If you’ve seen the show Hoarders, then you know hoarding is a disorder that’s found in virtually EVERY community. There was a time when hoarders were misunderstood, even thought of as “collectors.” Now, they’re recognized as individuals with a mental disorder and compulsion that can cause criminal behavior and lead to horrific consequences for the hoarders, their families and communities, and the animals they may collect.
Animal hoarders become fixated on collecting animals. Keep in mind that ANY animal can be a victim of hoarding—including cats, dogs, rodents, and goats! There are three characteristics of hoarding behavior that experts agree are seen in nearly every case of animal hoarding. These are the signs to look for when you suspect an individual of being an animal hoarder:
1. Hoarders amass a large number of animals.
Animal hoarders often keep animals in filthy, cramped, and crowded conditions. Because of this, many animals are deprived (often for YEARS) of basic necessities. Hoarders often confine animals to tiny cages or crates and are even known to STACK the cages on top of each other!
2. Hoarders fail to fulfill animals’ most basic physical and social needs, including food, water, shelter, veterinary care, and sanitary living conditions.
Accumulated poop and pee (which often cover every surface in a hoarder’s residence) can create dangerously high ammonia levels, which can burn animals’ skin, eyes, and lungs. Flea, mite, and worm infestations and outbreaks of contagious illnesses (including upper respiratory infections, mange, and parvovirus) spread quickly in these crowded conditions. Many hoarders do not seek medical attention for injured or ailing animals. They’re also known for ignoring animals’ need for socialization and exercise.
If they’re provided at all, food and water are usually inadequate. Animals are often left to suffer from malnourishment and dehydration. In some cases, animals have even been found EATING the remains of other animals who’ve died of starvation or dehydration.
3. Hoarders offer excuses for or deny the abysmal living conditions of their animals.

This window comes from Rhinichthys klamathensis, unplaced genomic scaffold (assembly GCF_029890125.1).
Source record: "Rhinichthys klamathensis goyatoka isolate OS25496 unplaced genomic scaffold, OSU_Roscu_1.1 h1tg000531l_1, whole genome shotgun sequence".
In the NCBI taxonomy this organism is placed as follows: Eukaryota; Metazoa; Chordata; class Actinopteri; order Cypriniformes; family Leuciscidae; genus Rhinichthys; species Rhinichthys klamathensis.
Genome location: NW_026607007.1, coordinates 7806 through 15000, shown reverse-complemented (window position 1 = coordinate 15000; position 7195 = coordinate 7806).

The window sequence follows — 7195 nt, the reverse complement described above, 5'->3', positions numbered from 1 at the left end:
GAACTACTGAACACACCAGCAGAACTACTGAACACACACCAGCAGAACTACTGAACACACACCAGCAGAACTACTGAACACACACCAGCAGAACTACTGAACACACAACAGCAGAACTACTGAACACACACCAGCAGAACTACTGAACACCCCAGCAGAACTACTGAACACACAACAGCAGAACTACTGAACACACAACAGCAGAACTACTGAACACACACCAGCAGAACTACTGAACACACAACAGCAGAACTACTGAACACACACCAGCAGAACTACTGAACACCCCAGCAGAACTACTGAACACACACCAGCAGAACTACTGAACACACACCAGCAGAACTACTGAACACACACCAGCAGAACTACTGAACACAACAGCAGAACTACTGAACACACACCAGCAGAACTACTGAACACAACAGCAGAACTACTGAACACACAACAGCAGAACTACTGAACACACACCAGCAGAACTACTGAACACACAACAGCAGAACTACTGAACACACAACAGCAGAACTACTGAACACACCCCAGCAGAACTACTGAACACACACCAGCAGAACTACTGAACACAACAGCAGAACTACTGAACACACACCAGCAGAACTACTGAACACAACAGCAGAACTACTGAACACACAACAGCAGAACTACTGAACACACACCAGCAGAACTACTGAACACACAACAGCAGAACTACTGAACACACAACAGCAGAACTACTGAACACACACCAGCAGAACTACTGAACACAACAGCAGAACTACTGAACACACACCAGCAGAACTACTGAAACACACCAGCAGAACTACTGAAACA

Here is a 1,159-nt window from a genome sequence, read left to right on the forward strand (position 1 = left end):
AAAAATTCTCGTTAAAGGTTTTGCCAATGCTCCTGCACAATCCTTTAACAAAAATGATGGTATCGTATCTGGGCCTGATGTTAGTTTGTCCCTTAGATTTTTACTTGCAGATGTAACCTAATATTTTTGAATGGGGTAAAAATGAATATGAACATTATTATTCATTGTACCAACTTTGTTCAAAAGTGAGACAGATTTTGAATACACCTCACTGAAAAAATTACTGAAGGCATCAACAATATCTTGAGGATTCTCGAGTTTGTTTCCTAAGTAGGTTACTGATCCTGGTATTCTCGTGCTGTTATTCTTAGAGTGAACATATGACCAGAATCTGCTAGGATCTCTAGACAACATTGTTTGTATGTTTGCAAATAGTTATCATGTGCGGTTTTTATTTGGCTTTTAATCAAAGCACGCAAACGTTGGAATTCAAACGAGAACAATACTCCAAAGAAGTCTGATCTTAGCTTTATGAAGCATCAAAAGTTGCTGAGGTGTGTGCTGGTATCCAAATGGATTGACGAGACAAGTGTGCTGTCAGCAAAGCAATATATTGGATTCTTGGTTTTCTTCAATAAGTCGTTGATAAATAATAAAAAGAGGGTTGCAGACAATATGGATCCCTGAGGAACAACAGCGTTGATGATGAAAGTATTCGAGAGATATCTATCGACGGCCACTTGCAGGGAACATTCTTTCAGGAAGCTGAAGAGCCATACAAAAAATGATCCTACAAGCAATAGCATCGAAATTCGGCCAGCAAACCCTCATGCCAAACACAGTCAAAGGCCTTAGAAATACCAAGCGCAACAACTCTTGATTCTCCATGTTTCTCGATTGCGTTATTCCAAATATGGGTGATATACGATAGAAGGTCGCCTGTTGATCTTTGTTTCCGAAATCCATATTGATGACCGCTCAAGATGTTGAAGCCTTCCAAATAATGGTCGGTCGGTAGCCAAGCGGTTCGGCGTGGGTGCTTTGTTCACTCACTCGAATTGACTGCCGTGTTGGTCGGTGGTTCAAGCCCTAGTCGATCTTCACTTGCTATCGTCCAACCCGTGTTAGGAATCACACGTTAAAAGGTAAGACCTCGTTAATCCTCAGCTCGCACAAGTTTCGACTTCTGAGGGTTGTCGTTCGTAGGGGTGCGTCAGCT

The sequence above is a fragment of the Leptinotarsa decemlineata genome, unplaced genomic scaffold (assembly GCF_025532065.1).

Experts on hoarding behavior believe that dementia, obsessive-compulsive disorder, and other mental-health problems may play a major role in hoarders’ behavior. However, this mental disorder is still often misunderstood, and law-enforcement agencies, prosecutors, and judges frequently mishandle cases (or even ignore them!), leaving animals in nightmarish situations. This can lead to devastating consequences for hoarders, their human dependents and community, and the animals.
Animal hoarding is almost ALWAYS fatal for the animals. If they don’t die at the hoarder’s residence, most are extremely ill from receiving minimal care, and many are “unadoptable,” as they go mad from confinement and deprivation. Often, the most humane option for them is euthanasia. Many animals who go undiscovered by authorities languish for months or years on hoarders’ properties, dying slowly and agonizingly. This is a fate far worse than euthanasia administered by caring animal shelter workers.
According to Dr. Gail Steketee, a professor at Boston University’s School of Social Work, the relapse rate for animal hoarders is near 100 percent! This means that proper intervention is essential in order to prevent a relapse of hoarders’ behavior. An effective, lasting intervention must include a ban on contact with animals for as long as a state’s laws allow; regular, unannounced home inspections by law enforcement or humane agents; psychiatric counseling; and sometimes a period of incarceration.
What You Can Do
In the 12-page report “Animal Hoarders: Behavior, Consequences, and Appropriate Official Response,” PETA provides the fullest understanding of this behavior to date. None of the text is copyrighted, and you are encouraged to use it in any way that you want, including in letters to the editor of your local newspaper following stories about hoarders and in correspondence with local officials.
If you suspect an animal hoarding situation, notify animal control or the police immediately. If neither responds quickly, call PETA—anytime, day or night—at 757-622-7382, option 2.